To put things into perspective, to date, it appears that even more dogs and cats have actually died and fallen ill from commercially sold pet foods and treats than all of the other foods that I have listed above, combined. This doesn’t include dogs and cats that suffer, and sometimes die, from chronic diseases such as autoimmune diseases, processed food/mold/mite and other pet food allergies, stubborn skin and gastrointestinal problems, obesity related illnesses (including arthritis and diabetes), and cancers associated from the daily consumption of commercially sold pet treats and pet foods.
Not all pet stores are made equal! Local, independent stores that are managed by knowledgeable owners/staff, with a dogged commitment to sourcing safer, healthier options for their customers DO exist (hey, just look at SFRAW/us, for example).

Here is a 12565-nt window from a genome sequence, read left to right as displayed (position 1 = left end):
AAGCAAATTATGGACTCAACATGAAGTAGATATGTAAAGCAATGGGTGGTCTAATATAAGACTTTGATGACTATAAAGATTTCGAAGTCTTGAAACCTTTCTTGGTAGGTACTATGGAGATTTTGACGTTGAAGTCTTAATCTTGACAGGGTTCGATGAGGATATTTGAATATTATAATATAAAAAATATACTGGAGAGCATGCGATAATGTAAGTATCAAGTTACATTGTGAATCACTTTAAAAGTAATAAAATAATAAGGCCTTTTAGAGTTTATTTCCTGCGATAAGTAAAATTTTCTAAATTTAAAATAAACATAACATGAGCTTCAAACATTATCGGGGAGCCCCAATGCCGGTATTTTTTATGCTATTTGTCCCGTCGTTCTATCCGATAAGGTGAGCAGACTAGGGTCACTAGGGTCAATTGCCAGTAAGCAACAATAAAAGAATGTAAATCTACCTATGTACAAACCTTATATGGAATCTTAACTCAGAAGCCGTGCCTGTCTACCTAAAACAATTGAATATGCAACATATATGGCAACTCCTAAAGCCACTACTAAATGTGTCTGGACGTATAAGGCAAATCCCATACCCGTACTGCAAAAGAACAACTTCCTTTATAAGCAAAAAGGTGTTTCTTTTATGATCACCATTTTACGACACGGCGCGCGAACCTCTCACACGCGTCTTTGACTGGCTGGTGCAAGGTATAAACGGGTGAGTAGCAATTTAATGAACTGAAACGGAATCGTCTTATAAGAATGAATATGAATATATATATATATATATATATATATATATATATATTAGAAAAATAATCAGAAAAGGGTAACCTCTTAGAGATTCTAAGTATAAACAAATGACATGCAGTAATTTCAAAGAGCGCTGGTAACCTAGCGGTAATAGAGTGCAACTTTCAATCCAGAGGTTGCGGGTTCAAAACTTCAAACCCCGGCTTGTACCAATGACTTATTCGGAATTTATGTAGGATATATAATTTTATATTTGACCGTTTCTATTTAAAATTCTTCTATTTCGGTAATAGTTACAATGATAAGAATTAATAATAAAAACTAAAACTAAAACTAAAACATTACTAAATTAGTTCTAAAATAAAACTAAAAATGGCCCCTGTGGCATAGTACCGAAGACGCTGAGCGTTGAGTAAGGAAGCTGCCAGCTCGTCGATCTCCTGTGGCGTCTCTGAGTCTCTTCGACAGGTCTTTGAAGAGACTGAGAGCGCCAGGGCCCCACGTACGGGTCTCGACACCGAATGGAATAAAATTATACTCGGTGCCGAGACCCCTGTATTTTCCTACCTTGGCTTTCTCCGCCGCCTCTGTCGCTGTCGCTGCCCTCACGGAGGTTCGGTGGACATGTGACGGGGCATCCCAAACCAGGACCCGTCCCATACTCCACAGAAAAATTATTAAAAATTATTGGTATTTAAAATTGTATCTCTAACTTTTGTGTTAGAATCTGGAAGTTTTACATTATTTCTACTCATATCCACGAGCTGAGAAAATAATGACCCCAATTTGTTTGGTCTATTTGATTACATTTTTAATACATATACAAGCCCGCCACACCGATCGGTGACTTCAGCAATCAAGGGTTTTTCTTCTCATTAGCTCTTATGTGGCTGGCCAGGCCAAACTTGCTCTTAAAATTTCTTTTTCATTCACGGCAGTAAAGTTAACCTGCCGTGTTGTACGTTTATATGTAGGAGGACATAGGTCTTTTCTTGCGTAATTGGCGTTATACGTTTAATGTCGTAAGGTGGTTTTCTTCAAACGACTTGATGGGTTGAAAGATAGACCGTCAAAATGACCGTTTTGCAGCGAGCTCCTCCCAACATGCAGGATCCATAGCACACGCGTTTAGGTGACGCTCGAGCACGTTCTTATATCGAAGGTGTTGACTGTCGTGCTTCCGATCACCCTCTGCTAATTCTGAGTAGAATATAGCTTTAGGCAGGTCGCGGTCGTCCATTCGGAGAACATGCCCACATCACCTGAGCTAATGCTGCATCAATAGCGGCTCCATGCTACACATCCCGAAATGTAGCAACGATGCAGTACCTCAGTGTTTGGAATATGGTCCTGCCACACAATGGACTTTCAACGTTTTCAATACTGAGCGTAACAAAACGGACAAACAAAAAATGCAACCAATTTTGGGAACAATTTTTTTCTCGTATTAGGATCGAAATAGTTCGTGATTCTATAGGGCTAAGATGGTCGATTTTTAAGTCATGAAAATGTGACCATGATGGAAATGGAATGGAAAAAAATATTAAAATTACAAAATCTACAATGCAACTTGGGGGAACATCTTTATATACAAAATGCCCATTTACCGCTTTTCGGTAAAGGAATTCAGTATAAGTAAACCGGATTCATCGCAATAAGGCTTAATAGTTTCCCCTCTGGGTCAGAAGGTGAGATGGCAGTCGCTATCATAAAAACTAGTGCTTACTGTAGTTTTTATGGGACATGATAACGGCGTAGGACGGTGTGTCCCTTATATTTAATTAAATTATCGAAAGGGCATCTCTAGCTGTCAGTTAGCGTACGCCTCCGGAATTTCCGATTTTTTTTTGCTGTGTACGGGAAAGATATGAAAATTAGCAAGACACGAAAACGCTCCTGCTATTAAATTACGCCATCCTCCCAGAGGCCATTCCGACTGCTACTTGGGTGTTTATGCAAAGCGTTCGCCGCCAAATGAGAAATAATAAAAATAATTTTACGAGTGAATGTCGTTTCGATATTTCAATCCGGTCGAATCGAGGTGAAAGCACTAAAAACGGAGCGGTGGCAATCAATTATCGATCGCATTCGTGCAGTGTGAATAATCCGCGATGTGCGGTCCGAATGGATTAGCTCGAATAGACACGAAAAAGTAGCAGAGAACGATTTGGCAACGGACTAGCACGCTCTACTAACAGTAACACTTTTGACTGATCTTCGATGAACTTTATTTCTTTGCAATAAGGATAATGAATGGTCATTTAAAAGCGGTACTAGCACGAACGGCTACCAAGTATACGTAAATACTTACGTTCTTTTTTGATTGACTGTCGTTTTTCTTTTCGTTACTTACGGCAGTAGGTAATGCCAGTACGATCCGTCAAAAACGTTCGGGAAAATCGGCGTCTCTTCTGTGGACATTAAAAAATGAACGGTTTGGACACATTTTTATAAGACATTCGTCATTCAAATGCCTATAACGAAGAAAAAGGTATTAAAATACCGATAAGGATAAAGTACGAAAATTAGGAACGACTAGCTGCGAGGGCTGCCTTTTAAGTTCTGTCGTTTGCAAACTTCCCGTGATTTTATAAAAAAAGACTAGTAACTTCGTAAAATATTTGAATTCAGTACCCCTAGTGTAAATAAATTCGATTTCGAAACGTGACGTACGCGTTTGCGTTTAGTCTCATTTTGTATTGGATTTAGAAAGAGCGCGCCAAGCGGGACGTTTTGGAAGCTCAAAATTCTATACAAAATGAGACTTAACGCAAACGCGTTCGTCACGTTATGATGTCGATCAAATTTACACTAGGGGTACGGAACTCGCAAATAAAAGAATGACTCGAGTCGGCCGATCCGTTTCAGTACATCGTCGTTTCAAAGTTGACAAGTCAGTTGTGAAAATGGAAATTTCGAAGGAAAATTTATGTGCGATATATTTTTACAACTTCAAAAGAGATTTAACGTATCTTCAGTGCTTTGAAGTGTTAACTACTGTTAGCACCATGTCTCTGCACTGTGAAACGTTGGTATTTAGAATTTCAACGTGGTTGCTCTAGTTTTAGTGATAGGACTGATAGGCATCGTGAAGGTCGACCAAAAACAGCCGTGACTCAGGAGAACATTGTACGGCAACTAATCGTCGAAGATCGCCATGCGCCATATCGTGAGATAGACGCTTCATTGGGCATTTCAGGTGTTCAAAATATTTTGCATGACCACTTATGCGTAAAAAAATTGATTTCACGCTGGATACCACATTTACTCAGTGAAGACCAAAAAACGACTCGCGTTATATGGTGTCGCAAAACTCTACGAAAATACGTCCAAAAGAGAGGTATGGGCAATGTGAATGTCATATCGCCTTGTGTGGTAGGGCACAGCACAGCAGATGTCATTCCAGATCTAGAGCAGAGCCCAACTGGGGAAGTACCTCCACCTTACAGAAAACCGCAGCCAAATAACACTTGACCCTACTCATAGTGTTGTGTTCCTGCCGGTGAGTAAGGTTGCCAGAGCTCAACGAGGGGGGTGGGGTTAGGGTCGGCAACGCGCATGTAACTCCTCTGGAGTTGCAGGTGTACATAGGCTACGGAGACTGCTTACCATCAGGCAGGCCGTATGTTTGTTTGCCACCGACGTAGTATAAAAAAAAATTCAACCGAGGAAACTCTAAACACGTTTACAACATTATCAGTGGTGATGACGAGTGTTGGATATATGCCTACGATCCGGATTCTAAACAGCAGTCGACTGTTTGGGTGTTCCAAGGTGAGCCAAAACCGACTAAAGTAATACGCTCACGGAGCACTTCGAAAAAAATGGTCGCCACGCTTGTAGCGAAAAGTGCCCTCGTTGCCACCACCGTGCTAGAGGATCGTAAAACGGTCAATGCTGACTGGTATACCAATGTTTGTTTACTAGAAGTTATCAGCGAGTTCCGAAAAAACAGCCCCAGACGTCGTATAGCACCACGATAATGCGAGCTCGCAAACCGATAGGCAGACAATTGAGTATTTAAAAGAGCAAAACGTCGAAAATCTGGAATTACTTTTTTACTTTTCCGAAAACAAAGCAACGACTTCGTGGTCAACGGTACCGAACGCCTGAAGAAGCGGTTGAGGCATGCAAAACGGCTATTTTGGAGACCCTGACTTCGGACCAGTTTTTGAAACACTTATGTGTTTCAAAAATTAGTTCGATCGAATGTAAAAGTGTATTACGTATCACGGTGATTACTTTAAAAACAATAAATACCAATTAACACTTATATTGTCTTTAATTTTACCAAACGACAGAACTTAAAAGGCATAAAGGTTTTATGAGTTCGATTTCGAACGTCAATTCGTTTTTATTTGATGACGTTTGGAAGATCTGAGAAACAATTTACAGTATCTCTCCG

The reason why I started SFRAW in the first place was to source exceptional ingredients for people like me who were seeking out humane, ethically raised, sustainable, wholesome, fresh food ingredients from outstanding producers that we could trust when preparing our own foods at home. It’s generally less expensive and healthier for your animals to buy fresh, high quality “for human consumption” ingredients, and make your own treats & foods when you are able. Some of my dearest friends have owned/currently own independent local pet stores with outstanding care given to safe sourcing. For those of us that make our own food and treats, these exceptional local stores will remain your best choice for purchasing all your animal’s supplies: high quality litter, crates, gear/training equipment, beds, leashes/collars, toys, and sometimes even supplements or remedies to manage common health imbalances/concerns.